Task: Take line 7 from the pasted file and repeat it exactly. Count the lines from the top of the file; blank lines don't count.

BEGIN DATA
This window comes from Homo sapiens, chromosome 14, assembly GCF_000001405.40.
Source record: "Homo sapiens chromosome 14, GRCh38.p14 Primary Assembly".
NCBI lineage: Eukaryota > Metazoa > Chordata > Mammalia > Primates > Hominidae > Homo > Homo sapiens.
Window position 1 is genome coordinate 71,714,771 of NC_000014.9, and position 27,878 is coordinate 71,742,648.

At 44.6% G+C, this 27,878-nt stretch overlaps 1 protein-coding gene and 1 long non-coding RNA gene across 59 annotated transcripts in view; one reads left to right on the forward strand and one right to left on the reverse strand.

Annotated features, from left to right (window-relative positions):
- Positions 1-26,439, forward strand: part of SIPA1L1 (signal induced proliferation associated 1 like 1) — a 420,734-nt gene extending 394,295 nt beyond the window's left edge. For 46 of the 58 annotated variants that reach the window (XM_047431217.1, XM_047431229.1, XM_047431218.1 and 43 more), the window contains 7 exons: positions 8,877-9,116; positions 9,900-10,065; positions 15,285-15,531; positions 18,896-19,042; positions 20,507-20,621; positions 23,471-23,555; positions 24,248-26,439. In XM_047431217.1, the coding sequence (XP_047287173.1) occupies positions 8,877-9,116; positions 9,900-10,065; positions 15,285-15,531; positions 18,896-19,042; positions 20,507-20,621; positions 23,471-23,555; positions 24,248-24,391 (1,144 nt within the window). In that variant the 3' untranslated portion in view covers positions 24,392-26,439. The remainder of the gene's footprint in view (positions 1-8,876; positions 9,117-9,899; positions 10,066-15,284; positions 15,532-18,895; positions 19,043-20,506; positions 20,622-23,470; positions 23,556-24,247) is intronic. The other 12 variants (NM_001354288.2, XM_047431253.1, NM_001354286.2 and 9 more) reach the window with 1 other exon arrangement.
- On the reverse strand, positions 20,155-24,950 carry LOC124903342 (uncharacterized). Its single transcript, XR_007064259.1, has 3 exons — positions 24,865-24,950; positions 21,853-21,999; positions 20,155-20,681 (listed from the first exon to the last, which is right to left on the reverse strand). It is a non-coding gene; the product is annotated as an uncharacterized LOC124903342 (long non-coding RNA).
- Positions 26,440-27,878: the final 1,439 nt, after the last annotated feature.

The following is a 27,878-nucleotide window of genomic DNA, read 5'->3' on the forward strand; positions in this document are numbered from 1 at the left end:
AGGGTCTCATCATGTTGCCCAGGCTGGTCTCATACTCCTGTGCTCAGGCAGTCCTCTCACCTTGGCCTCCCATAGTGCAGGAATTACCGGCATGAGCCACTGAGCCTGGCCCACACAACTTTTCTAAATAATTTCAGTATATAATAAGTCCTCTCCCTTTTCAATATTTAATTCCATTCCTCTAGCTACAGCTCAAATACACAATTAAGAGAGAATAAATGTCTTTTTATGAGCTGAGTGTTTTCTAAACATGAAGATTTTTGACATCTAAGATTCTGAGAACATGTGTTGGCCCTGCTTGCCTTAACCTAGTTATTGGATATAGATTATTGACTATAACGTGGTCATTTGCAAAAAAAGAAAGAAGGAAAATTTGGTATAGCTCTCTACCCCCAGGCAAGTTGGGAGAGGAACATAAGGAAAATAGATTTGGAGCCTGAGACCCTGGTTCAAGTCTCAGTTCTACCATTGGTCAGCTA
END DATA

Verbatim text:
- Positions 1-26,439, forward strand: part of SIPA1L1 (signal induced proliferation associated 1 like 1) — a 420,734-nt gene extending 394,295 nt beyond the window's left edge. For 46 of the 58 annotated variants that reach the window (XM_047431217.1, XM_047431229.1, XM_047431218.1 and 43 more), the window contains 7 exons: positions 8,877-9,116; positions 9,900-10,065; positions 15,285-15,531; positions 18,896-19,042; positions 20,507-20,621; positions 23,471-23,555; positions 24,248-26,439. In XM_047431217.1, the coding sequence (XP_047287173.1) occupies positions 8,877-9,116; positions 9,900-10,065; positions 15,285-15,531; positions 18,896-19,042; positions 20,507-20,621; positions 23,471-23,555; positions 24,248-24,391 (1,144 nt within the window). In that variant the 3' untranslated portion in view covers positions 24,392-26,439. The remainder of the gene's footprint in view (positions 1-8,876; positions 9,117-9,899; positions 10,066-15,284; positions 15,532-18,895; positions 19,043-20,506; positions 20,622-23,470; positions 23,556-24,247) is intronic. The other 12 variants (NM_001354288.2, XM_047431253.1, NM_001354286.2 and 9 more) reach the window with 1 other exon arrangement.